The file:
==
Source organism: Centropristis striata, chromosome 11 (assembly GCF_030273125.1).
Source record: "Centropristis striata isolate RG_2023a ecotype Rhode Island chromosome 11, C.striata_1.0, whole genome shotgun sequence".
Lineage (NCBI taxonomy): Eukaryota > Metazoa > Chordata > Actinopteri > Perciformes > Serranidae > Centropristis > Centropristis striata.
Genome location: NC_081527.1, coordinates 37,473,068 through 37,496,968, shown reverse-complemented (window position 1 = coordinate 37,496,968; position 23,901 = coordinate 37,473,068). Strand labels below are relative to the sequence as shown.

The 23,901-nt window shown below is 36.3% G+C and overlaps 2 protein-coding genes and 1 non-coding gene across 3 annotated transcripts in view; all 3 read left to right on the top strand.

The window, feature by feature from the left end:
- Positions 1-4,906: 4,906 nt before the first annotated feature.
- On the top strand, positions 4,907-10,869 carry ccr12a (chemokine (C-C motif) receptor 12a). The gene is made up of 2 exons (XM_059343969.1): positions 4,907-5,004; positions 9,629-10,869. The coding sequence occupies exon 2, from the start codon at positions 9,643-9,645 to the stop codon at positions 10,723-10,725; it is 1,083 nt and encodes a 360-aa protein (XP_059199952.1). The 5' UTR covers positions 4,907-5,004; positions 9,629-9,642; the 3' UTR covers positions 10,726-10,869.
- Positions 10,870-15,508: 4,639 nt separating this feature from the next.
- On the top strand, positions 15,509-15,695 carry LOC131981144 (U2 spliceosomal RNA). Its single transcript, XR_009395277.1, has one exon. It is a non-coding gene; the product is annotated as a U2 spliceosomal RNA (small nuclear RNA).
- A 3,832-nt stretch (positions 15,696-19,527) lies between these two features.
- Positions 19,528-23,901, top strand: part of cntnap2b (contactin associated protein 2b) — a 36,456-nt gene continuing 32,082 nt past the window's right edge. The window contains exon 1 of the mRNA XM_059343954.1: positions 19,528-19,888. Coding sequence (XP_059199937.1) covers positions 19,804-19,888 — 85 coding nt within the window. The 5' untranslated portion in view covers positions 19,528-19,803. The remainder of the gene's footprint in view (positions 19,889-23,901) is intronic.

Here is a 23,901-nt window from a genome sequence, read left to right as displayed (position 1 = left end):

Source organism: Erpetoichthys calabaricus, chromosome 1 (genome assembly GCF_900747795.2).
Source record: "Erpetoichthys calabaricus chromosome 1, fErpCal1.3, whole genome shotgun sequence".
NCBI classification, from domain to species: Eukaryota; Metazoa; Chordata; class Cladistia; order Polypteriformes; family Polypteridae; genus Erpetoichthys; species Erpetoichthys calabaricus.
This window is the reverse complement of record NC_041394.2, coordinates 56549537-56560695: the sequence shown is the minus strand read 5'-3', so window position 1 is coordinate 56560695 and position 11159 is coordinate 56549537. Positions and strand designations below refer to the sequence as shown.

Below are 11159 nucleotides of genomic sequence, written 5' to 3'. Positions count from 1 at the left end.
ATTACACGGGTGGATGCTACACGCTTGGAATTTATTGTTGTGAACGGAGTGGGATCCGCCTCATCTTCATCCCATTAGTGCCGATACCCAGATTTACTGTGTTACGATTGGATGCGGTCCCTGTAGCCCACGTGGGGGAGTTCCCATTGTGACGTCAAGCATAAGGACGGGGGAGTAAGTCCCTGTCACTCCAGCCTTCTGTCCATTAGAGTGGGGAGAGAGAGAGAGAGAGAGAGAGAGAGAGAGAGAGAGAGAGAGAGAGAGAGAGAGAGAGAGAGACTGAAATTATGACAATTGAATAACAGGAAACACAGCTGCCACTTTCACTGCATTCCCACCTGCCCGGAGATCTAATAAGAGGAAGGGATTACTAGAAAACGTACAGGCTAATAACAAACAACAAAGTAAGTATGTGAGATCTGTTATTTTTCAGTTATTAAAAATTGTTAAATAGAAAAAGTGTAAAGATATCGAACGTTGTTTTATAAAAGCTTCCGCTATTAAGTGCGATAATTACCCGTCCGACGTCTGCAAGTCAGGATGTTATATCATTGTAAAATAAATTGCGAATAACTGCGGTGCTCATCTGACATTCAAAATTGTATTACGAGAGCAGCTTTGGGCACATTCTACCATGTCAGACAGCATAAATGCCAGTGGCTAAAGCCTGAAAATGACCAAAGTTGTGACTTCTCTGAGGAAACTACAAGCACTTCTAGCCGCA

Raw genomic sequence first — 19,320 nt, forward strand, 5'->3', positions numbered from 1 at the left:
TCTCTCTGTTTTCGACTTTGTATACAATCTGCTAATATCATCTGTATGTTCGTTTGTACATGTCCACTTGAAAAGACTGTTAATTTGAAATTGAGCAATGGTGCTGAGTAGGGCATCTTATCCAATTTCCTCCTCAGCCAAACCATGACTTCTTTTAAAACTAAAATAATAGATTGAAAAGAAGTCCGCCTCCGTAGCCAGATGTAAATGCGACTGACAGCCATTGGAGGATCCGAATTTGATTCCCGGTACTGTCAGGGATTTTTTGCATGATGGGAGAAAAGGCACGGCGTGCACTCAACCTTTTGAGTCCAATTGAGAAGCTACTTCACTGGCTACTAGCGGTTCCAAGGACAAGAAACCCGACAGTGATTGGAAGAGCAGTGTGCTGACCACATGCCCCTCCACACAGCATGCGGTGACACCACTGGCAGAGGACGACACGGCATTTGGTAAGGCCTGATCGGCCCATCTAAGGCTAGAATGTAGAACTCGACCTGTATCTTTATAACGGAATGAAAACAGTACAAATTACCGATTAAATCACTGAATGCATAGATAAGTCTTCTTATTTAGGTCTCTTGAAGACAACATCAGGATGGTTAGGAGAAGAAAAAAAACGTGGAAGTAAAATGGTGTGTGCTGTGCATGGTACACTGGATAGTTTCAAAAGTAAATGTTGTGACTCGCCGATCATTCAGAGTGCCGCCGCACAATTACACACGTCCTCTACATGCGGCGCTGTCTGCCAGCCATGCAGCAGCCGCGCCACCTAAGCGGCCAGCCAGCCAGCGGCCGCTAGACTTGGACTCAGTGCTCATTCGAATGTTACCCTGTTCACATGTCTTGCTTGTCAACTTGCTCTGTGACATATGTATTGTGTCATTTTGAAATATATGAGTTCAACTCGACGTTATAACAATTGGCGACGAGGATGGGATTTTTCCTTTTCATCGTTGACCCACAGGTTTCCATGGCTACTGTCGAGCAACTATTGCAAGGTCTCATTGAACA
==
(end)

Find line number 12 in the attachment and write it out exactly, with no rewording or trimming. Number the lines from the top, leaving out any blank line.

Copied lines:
- Positions 19,528-23,901, top strand: part of cntnap2b (contactin associated protein 2b) — a 36,456-nt gene continuing 32,082 nt past the window's right edge. The window contains exon 1 of the mRNA XM_059343954.1: positions 19,528-19,888. Coding sequence (XP_059199937.1) covers positions 19,804-19,888 — 85 coding nt within the window. The 5' untranslated portion in view covers positions 19,528-19,803. The remainder of the gene's footprint in view (positions 19,889-23,901) is intronic.